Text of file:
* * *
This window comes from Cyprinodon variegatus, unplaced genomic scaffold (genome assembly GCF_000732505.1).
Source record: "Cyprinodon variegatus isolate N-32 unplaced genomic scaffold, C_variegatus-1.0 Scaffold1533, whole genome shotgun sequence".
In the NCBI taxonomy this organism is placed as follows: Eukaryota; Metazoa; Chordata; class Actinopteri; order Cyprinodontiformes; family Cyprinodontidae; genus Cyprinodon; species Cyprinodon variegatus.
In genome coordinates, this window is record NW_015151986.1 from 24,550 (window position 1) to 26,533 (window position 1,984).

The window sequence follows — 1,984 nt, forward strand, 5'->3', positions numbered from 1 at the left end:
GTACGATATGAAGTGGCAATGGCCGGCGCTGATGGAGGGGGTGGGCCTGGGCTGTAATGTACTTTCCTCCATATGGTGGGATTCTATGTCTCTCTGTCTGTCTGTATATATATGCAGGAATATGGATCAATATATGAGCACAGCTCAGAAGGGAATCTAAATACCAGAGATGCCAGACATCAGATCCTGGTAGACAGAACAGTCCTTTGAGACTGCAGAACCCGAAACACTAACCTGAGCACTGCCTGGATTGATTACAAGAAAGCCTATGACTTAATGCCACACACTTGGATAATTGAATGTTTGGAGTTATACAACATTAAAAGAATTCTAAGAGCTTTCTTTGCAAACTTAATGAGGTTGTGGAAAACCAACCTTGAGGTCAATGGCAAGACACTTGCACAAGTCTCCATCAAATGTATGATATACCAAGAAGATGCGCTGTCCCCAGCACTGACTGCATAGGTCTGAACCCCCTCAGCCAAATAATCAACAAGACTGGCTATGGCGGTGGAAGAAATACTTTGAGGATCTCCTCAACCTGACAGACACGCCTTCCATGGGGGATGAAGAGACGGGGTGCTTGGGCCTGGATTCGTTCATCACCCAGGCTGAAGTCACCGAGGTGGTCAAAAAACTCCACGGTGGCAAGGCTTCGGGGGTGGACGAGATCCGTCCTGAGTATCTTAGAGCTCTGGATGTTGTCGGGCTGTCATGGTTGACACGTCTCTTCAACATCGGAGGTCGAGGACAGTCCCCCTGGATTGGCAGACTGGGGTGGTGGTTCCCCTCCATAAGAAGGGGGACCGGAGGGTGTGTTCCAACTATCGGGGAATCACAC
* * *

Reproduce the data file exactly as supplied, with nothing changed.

This window comes from Cyprinodon variegatus, unplaced genomic scaffold (genome assembly GCF_000732505.1).
Source record: "Cyprinodon variegatus isolate N-32 unplaced genomic scaffold, C_variegatus-1.0 Scaffold1533, whole genome shotgun sequence".
In the NCBI taxonomy this organism is placed as follows: Eukaryota; Metazoa; Chordata; class Actinopteri; order Cyprinodontiformes; family Cyprinodontidae; genus Cyprinodon; species Cyprinodon variegatus.
In genome coordinates, this window is record NW_015151986.1 from 24,550 (window position 1) to 26,533 (window position 1,984).

The window sequence follows — 1,984 nt, forward strand, 5'->3', positions numbered from 1 at the left end:
GTACGATATGAAGTGGCAATGGCCGGCGCTGATGGAGGGGGTGGGCCTGGGCTGTAATGTACTTTCCTCCATATGGTGGGATTCTATGTCTCTCTGTCTGTCTGTATATATATGCAGGAATATGGATCAATATATGAGCACAGCTCAGAAGGGAATCTAAATACCAGAGATGCCAGACATCAGATCCTGGTAGACAGAACAGTCCTTTGAGACTGCAGAACCCGAAACACTAACCTGAGCACTGCCTGGATTGATTACAAGAAAGCCTATGACTTAATGCCACACACTTGGATAATTGAATGTTTGGAGTTATACAACATTAAAAGAATTCTAAGAGCTTTCTTTGCAAACTTAATGAGGTTGTGGAAAACCAACCTTGAGGTCAATGGCAAGACACTTGCACAAGTCTCCATCAAATGTATGATATACCAAGAAGATGCGCTGTCCCCAGCACTGACTGCATAGGTCTGAACCCCCTCAGCCAAATAATCAACAAGACTGGCTATGGCGGTGGAAGAAATACTTTGAGGATCTCCTCAACCTGACAGACACGCCTTCCATGGGGGATGAAGAGACGGGGTGCTTGGGCCTGGATTCGTTCATCACCCAGGCTGAAGTCACCGAGGTGGTCAAAAAACTCCACGGTGGCAAGGCTTCGGGGGTGGACGAGATCCGTCCTGAGTATCTTAGAGCTCTGGATGTTGTCGGGCTGTCATGGTTGACACGTCTCTTCAACATCGGAGGTCGAGGACAGTCCCCCTGGATTGGCAGACTGGGGTGGTGGTTCCCCTCCATAAGAAGGGGGACCGGAGGGTGTGTTCCAACTATCGGGGAATCACAC